Online counselling: a short and sweet beginner's guide
Some scepticism around online counselling is understandable. How could counselling work well online when the very medium renders it an 'unreal' relationship?
By 'online' counselling I mean email, instant message, voice or video sessions. This article refers to one-to-one counselling. I believe that many of the principles hold for online supervision too.
Further, I'm referring to online counselling as an additional way of expressing oneself; it's not a substitute for face-to-face therapy. Or indeed vice versa: face-to-face therapy cannot offer some of the benefits of online counselling.
Online counselling myths
People sometimes wonder about a loss of intimacy in online therapy. This belief may stem from the fact that a lot of what counsellors understand about clients is from observation; I am able to observe less or sometimes nothing when working online.
However, feedback indicates that these things are not to the detriment of counselling if both the counsellor and client are willing and committed to the process; and indeed have opted to work together online. Even if the change is not completely welcome though, web-based counselling can still work if the challenges are openly discussed and reviewed. This is based on the experiences of colleagues I have spoken with, as well as my own.
I am reminded of my counselling training in 2008; I remember a tutor reassuring my group that clients who are really ready to do the work will make good use of an imperfect therapist! The usefulness of online therapy similarly may be related to client readiness.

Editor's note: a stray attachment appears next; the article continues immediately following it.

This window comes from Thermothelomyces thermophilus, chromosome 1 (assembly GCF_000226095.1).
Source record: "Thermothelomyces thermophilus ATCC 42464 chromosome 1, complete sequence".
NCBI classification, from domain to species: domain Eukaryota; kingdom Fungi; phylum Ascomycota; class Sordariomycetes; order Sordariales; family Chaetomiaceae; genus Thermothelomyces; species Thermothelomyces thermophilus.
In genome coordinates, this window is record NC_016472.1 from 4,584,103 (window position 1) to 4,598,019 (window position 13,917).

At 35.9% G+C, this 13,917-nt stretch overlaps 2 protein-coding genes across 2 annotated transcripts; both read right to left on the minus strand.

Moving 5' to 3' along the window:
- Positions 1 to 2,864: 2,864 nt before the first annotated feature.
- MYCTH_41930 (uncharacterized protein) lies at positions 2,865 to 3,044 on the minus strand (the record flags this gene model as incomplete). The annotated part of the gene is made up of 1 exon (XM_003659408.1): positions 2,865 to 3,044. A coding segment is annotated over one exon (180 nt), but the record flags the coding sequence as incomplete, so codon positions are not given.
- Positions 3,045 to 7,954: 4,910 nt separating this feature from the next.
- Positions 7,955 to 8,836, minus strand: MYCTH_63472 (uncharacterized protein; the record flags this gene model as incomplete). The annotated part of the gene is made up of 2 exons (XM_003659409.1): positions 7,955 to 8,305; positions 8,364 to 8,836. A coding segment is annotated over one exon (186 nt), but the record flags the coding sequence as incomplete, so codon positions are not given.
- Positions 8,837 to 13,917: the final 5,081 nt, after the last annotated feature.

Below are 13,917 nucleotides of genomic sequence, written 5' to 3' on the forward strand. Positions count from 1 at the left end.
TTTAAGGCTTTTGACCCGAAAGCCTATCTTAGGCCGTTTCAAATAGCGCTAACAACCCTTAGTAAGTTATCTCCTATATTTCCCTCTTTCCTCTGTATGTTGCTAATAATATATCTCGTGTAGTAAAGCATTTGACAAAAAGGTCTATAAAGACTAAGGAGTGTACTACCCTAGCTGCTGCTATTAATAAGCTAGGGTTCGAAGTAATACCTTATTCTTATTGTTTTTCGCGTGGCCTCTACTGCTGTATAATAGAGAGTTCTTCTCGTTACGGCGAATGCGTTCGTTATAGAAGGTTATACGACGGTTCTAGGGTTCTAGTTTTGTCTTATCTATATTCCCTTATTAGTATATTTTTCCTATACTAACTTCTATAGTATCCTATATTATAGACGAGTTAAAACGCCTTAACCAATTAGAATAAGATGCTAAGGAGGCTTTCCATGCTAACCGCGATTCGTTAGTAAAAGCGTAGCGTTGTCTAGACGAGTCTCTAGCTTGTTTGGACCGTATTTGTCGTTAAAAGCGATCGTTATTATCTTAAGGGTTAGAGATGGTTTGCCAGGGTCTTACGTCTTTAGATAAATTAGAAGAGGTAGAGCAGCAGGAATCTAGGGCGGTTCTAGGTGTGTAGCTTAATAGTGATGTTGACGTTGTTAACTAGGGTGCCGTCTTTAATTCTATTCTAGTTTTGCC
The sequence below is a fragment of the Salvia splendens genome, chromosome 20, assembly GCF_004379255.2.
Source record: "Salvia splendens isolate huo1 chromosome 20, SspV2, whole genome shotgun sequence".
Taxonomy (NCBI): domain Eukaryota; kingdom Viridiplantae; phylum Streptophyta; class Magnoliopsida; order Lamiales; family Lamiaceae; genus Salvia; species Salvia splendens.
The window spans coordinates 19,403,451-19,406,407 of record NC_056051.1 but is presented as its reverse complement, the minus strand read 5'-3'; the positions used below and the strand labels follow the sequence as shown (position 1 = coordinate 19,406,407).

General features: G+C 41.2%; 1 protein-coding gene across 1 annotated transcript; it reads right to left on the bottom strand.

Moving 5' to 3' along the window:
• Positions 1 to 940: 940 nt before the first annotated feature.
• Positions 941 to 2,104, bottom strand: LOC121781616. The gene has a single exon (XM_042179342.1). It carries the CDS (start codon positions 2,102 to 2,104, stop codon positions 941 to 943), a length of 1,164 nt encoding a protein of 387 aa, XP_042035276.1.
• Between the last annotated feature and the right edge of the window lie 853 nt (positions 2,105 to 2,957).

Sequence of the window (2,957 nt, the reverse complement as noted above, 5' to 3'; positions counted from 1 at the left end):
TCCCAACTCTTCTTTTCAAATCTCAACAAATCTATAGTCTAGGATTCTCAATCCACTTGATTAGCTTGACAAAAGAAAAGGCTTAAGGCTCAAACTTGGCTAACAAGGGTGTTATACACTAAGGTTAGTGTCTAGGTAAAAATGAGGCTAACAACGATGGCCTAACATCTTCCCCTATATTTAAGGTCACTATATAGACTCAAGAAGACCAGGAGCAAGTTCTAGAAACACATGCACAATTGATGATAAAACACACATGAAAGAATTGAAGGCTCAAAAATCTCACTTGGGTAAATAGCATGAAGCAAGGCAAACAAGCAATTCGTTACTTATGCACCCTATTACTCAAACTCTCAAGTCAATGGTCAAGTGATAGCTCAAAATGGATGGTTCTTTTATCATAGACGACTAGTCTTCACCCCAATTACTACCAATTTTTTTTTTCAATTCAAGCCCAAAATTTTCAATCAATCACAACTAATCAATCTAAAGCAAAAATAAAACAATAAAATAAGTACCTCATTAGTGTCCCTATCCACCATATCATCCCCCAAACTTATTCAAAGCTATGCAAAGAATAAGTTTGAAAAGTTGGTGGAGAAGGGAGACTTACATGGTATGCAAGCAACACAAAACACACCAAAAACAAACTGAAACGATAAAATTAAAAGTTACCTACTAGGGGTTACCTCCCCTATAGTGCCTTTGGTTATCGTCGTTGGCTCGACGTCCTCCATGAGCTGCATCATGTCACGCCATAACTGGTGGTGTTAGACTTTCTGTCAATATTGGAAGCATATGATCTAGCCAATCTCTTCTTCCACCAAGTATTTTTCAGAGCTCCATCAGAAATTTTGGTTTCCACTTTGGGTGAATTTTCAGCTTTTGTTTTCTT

When online counselling isn't for you
Knowing when online therapy just isn't right for you is crucial too, and a position I respect entirely. Further, if you are feeling particularly unwell or desperate, it is better that you try to get some face-to-face support if possible; and in case of emergency, that you contact your GP or local Accident and Emergency service.
Fundamentally, the medium supports convenience and inclusivity, particularly for some people with disabilities. Other ways that online counselling empowers clients are more nuanced. For example, feeling more in control of therapy by being in their own physical space (often their own homes). This has implications for more equal power relations.
Lovely. Also, having more charge about what to share (an online counsellor cannot see/sense quite as much). For clients, this could be the difference between counselling being 'do-able', and 'too much'.
Considerations for counsellors and clients starting out online
Counsellors, reflect on the below:
Assessment: for someone in acute distress, is online counselling suitable?
Is it important to me to have a supervisor experienced in online counselling?
How familiar am I with online counselling literature/training?
What does the BACP Ethical Framework say about online counselling? Am I keeping up-to-date with the proposed changes to the Framework relating to technology?
Clients, look out for your counsellor to:
Communicate that they are in a confidential space (alone, in a soundproof room) and check that you have found a similar space if possible.
Explain how security and privacy are ensured with email.
Check how well (or not) the online element is working for you, especially after the first session or two.
Discuss how a bad connection will be handled, including implications for payment.
Explain/negotiate how and when will payments be made.
The complexity of counselling online contrasts with the brevity of this article. Others may prioritise differently when thinking about competent and ethical online practice. I would love to hear these ideas: this is, as ever, ongoing learning for me.